» 12/31/2009, 00.00
More attacks against Christians in Mosul
A deacon seriously hurt. A Christian killed before his house on Christmas Eve. The impotence of the government and avoidance of responsibilities. Nearly 2 thousand Christians killed in 6 years.
Mosul (AsiaNews) - Attacks continue against Christians to push them to flee from Iraq. Yesterday afternoon Zhaki Homo Bashir, a Christian deacon, was hit by gunfire from a group of unknown criminals. The man had just entered his shop located in the district of al Jadida. Seriously injured, he was transported to hospital.
AsiaNews published the news yesterday of the kidnapping a college student from an Islamic group. News has also reached the agency in recent days that another Christian was killed on Christmas Eve; Basil Isho Youhanna was hit by gunfire in front of his house in the neighbourhood of Tahrir, in northern Mosul.
In recent weeks there has been an increase of killings of Christians and attacks on churches and convents. All the violence is part of a project of "ethnic cleansing" against the Iraqi Christians, reported to AsiaNews by Msgr. Louis Sako, archbishop of Kirkuk. The national government and the local governorate are powerless before these attacks, while the different ethnic groups Arabs, Kurds and Turkmen - with the possible infiltration of extremist cells – are all blaming each other.
According to local sources, since 2003, the year of the fall of Saddam Hussein, at least 1960 Christians have been killed in Iraq. Their presence has been reduced by at least half because of the exodus to other quieter areas of the country (Kurdistan) or abroad.
Five Christians killed as Kirkuk archbishop questions US withdrawal
Monsignor Sako warns that US troop pullout is likely to plunge the country in a “civil war.” Between 31 March and 4 April five Christians are murdered in Kirkuk, Baghdad and Mosul. The prelate calls on the faithful to pray during Holy Week so “that the blood of our martyrs may restore peace.”
Kurds and Arabs exchange accusations over attacks on Christians in Mosul
The government says it does not believe that al Qaeda is behind the killings. Condemnation of the attacks has also come from the the highest Shiite authority, grand ayatollah Ali Sistani.
Mosul archbishop on anti-Christian violence and the miracle of Christmas
Mgr Emil Shimoun Nona acknowledged that tensions are running high in the city and that residents are fed up with politicians and officials. Basic services like water, electricity and fuel are inadequate. Christians are victims of the ongoing power struggle, which tends to intensify before elections. Hope remains however, nurtured by "beautiful and crowded Christmas celebrations".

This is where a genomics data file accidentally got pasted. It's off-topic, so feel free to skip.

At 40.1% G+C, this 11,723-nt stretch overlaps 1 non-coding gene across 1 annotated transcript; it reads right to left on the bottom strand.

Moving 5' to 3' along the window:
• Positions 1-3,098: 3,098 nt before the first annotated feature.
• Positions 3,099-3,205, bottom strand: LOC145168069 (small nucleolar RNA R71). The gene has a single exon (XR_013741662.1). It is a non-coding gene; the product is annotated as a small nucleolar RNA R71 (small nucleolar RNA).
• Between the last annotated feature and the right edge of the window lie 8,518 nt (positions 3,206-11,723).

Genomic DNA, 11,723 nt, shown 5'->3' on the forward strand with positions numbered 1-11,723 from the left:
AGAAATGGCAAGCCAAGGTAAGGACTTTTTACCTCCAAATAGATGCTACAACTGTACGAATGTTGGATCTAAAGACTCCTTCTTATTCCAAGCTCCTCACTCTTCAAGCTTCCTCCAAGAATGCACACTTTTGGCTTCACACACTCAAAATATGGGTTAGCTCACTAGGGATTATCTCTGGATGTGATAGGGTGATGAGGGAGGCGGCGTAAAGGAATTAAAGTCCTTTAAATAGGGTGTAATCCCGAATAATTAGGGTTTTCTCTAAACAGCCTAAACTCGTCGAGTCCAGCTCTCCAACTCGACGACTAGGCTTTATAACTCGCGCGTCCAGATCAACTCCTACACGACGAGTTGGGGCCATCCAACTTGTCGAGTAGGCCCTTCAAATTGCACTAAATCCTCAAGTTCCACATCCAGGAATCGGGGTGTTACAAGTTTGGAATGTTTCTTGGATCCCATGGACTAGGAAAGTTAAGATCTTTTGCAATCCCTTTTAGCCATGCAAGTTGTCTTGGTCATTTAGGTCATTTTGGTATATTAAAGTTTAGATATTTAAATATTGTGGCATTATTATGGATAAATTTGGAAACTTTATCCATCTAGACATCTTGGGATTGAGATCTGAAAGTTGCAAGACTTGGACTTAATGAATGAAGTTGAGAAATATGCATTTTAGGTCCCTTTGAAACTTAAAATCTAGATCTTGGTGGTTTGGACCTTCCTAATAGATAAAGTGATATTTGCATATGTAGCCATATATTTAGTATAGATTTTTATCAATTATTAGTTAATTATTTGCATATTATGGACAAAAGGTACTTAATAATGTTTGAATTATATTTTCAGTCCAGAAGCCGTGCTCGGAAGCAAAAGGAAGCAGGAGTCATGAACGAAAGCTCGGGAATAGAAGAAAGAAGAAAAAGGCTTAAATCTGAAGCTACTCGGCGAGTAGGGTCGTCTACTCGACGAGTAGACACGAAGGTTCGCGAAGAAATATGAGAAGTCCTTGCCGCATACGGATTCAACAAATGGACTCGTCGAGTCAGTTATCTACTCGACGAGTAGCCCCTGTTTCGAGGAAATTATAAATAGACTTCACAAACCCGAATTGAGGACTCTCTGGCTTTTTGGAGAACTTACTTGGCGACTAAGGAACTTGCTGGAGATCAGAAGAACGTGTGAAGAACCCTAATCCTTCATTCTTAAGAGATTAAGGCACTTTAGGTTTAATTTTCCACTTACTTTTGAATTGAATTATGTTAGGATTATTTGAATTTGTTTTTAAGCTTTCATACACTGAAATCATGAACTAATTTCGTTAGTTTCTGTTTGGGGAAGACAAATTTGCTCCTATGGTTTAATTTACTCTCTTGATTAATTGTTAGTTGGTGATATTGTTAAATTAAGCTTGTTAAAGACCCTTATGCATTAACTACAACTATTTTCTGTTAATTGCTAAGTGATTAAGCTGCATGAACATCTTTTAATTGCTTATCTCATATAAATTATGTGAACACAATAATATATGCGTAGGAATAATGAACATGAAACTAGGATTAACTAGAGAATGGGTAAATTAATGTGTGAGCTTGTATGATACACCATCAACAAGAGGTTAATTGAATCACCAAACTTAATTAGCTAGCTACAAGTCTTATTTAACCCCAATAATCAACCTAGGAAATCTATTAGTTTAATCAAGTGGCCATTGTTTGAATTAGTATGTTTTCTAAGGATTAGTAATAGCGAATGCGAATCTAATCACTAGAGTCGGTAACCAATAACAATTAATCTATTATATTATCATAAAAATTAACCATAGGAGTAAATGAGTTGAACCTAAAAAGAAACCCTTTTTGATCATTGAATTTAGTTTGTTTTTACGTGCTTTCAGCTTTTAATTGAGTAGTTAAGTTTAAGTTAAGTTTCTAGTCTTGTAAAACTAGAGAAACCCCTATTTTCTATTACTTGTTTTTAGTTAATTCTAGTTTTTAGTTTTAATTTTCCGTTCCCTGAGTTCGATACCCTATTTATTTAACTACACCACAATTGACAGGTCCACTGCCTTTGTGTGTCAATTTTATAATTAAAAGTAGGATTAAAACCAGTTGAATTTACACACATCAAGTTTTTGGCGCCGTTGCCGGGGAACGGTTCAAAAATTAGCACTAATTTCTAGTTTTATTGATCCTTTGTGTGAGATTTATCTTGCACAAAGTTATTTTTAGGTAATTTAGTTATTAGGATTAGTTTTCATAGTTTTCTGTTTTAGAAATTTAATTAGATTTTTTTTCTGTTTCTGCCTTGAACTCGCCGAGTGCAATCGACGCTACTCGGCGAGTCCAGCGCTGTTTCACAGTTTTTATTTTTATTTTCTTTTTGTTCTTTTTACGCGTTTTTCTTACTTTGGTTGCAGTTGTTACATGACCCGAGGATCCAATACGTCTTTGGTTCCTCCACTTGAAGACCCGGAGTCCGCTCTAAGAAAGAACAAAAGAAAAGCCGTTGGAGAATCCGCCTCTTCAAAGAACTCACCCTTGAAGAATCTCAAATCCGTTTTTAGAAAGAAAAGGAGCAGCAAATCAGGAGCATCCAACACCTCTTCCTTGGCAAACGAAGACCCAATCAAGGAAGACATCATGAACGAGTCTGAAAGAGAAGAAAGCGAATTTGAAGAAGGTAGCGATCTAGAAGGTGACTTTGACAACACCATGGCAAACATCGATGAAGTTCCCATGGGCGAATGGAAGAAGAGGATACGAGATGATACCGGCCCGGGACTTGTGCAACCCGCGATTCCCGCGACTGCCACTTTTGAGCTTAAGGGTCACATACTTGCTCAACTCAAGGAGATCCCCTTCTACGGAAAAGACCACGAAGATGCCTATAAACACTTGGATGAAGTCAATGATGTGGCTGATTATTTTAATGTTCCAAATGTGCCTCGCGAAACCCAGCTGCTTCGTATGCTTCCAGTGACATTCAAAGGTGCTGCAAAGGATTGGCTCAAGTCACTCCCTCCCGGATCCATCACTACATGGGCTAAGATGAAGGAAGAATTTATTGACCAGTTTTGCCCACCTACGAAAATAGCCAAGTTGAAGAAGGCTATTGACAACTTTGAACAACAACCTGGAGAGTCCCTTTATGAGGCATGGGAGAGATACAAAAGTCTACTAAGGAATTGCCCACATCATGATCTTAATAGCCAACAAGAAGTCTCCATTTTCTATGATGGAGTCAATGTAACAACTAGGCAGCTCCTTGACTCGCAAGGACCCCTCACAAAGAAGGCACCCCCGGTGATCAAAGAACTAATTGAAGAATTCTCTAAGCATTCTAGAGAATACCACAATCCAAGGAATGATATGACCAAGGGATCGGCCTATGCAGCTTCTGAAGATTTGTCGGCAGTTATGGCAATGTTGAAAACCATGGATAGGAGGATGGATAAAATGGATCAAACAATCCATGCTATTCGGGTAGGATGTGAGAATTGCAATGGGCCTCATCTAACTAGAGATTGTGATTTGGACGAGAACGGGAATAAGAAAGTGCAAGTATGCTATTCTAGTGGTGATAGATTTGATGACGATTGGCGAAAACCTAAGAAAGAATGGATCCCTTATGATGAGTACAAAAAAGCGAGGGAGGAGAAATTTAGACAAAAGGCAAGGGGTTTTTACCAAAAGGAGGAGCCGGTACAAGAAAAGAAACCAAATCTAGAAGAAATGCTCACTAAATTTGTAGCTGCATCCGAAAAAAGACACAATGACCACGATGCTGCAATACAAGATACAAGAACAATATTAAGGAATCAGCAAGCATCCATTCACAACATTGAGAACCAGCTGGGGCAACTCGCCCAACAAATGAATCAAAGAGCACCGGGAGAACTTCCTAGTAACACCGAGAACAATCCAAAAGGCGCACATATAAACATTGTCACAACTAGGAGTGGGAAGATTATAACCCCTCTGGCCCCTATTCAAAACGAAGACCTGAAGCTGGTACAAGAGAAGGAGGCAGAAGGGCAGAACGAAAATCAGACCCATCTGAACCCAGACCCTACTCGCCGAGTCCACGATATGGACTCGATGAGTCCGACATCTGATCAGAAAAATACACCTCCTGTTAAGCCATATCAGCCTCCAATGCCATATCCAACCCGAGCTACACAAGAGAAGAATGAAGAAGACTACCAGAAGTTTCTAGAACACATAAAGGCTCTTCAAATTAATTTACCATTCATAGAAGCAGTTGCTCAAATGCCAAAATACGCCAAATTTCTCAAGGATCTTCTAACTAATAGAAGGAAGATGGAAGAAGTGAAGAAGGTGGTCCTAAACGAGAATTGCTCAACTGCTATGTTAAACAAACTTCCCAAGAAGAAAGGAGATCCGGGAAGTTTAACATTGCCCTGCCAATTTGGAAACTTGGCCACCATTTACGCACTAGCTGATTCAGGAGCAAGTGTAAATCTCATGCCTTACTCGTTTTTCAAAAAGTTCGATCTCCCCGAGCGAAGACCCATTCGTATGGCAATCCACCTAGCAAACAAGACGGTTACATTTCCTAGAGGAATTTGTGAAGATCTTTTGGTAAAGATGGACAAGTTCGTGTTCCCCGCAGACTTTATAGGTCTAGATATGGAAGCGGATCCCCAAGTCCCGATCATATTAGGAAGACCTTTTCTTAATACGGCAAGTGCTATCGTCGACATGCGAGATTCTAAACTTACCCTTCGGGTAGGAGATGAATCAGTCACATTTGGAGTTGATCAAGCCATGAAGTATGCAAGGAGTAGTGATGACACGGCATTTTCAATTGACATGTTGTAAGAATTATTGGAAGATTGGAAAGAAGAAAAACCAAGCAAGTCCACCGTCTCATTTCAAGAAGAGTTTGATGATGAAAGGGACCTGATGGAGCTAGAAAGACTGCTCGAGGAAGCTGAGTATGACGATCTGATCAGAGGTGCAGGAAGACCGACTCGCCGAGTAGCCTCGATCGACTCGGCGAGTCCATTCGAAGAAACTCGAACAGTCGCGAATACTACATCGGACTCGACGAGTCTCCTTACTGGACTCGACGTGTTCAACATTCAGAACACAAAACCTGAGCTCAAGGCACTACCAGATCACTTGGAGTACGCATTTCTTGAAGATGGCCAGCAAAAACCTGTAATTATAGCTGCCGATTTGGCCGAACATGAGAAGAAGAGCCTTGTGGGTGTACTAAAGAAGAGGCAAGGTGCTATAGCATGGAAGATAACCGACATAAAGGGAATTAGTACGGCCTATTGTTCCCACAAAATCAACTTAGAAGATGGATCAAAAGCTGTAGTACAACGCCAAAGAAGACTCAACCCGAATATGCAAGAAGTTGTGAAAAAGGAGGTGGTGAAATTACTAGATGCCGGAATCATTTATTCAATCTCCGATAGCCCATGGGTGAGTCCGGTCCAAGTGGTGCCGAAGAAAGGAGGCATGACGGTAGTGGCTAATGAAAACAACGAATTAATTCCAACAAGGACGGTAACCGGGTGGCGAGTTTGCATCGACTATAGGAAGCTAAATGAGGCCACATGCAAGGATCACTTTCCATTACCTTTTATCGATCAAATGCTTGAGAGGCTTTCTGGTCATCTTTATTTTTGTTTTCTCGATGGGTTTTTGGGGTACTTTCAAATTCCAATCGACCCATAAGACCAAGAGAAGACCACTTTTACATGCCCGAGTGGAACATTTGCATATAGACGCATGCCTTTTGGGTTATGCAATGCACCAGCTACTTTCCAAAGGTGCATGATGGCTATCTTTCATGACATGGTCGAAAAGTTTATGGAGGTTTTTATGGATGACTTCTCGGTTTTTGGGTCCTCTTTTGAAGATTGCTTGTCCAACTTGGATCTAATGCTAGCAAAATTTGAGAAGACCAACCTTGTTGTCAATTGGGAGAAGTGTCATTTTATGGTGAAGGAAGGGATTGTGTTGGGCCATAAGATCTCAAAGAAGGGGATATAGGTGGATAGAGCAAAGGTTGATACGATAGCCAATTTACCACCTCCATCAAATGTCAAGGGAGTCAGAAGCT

Mosul: targeted execution of Christians continues in media and government silence
Yesterday an armed group killed a 45 year-old businessman. It is the second murder in less than 24 hours. Witnesses said security forces were at the scene but did not intervene. AsiaNews sources: they blame al Qaeda, but Christians are victims "of the power struggle" between Arabs and Kurds.
8 Christian students and teachers are kidnapped in the Nineveh Plain
The group were travelling by minibus towards the village of Qaraqosh, in the North. Numerous cars stopped and surrounded them on the road; still no contact with the kidnappers. Yesterday in Mosul two Christians were assassinated in the quarter where Fr. Ragheed Ganni and his three sub deacons were murdered earlier this month.
Card. Tong’s article on China-Holy See dialogue, arouses joy and dismay
The Hong Kong bishop’s optimism over a change in the method of appointing bishops and the function of the Patriotic Association. But it is unclear whether it is real change or just nominal, in words. Underground bishops are patriotic and love their country, but the Party is suspicious of them. Freedom in episcopal appointments is “essential", but the bishops are not free to exercise their ministry. Patriotic bishops controlled in their visits with members of the universal Church. The "bugs" (hidden microphones) in a bishop’s office.
Card. Tong: The future of Sino-Vatican dialogue from an ecclesiological point of view
Card. John Tong
The Hong Kong Cardinal outlines the steps that hope to propel dialogue between China and the Holy See. Themes include the Pope's role in the appointment of bishops; A change of vision in the Patriotic Association; the possible integration of the underground bishops in the Episcopal Conference. A new article by card. John Tong, following a previous article published a few months ago on "Communion of the Church in China with the universal Church."
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